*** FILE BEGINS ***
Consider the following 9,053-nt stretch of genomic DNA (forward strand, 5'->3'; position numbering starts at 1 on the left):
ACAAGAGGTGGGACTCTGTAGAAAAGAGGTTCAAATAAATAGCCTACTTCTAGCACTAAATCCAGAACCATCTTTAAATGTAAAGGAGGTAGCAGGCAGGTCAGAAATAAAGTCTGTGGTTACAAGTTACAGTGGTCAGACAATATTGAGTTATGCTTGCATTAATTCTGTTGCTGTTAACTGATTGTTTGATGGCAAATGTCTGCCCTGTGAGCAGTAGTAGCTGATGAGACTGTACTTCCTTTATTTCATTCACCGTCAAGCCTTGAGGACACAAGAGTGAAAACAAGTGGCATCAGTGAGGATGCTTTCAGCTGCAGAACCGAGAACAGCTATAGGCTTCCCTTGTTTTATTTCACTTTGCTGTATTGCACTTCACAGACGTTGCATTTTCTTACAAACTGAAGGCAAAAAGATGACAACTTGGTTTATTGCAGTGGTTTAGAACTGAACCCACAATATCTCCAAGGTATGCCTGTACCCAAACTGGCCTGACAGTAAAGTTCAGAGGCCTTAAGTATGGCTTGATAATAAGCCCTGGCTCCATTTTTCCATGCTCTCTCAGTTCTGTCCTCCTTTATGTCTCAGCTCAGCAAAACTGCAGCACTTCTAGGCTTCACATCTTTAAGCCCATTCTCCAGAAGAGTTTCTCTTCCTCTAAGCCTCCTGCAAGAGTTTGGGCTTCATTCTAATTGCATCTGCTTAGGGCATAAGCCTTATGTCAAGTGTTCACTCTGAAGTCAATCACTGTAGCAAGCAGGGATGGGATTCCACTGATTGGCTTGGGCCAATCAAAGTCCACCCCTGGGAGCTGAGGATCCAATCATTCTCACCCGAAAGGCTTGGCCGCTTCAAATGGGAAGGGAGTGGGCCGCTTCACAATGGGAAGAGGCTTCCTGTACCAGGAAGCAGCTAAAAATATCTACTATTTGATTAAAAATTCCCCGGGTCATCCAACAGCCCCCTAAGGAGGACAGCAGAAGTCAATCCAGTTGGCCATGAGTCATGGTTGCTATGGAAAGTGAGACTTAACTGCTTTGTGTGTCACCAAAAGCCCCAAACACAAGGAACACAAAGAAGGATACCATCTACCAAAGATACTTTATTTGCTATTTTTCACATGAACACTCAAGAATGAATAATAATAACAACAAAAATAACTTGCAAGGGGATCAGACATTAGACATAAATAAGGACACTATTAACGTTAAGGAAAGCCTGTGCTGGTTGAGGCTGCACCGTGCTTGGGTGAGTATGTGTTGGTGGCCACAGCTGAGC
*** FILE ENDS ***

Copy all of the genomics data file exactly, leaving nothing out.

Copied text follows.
Consider the following 9,053-nt stretch of genomic DNA (forward strand, 5'->3'; position numbering starts at 1 on the left):
ACAAGAGGTGGGACTCTGTAGAAAAGAGGTTCAAATAAATAGCCTACTTCTAGCACTAAATCCAGAACCATCTTTAAATGTAAAGGAGGTAGCAGGCAGGTCAGAAATAAAGTCTGTGGTTACAAGTTACAGTGGTCAGACAATATTGAGTTATGCTTGCATTAATTCTGTTGCTGTTAACTGATTGTTTGATGGCAAATGTCTGCCCTGTGAGCAGTAGTAGCTGATGAGACTGTACTTCCTTTATTTCATTCACCGTCAAGCCTTGAGGACACAAGAGTGAAAACAAGTGGCATCAGTGAGGATGCTTTCAGCTGCAGAACCGAGAACAGCTATAGGCTTCCCTTGTTTTATTTCACTTTGCTGTATTGCACTTCACAGACGTTGCATTTTCTTACAAACTGAAGGCAAAAAGATGACAACTTGGTTTATTGCAGTGGTTTAGAACTGAACCCACAATATCTCCAAGGTATGCCTGTACCCAAACTGGCCTGACAGTAAAGTTCAGAGGCCTTAAGTATGGCTTGATAATAAGCCCTGGCTCCATTTTTCCATGCTCTCTCAGTTCTGTCCTCCTTTATGTCTCAGCTCAGCAAAACTGCAGCACTTCTAGGCTTCACATCTTTAAGCCCATTCTCCAGAAGAGTTTCTCTTCCTCTAAGCCTCCTGCAAGAGTTTGGGCTTCATTCTAATTGCATCTGCTTAGGGCATAAGCCTTATGTCAAGTGTTCACTCTGAAGTCAATCACTGTAGCAAGCAGGGATGGGATTCCACTGATTGGCTTGGGCCAATCAAAGTCCACCCCTGGGAGCTGAGGATCCAATCATTCTCACCCGAAAGGCTTGGCCGCTTCAAATGGGAAGGGAGTGGGCCGCTTCACAATGGGAAGAGGCTTCCTGTACCAGGAAGCAGCTAAAAATATCTACTATTTGATTAAAAATTCCCCGGGTCATCCAACAGCCCCCTAAGGAGGACAGCAGAAGTCAATCCAGTTGGCCATGAGTCATGGTTGCTATGGAAAGTGAGACTTAACTGCTTTGTGTGTCACCAAAAGCCCCAAACACAAGGAACACAAAGAAGGATACCATCTACCAAAGATACTTTATTTGCTATTTTTCACATGAACACTCAAGAATGAATAATAATAACAACAAAAATAACTTGCAAGGGGATCAGACATTAGACATAAATAAGGACACTATTAACGTTAAGGAAAGCCTGTGCTGGTTGAGGCTGCACCGTGCTTGGGTGAGTATGTGTTGGTGGCCACAGCTGAGC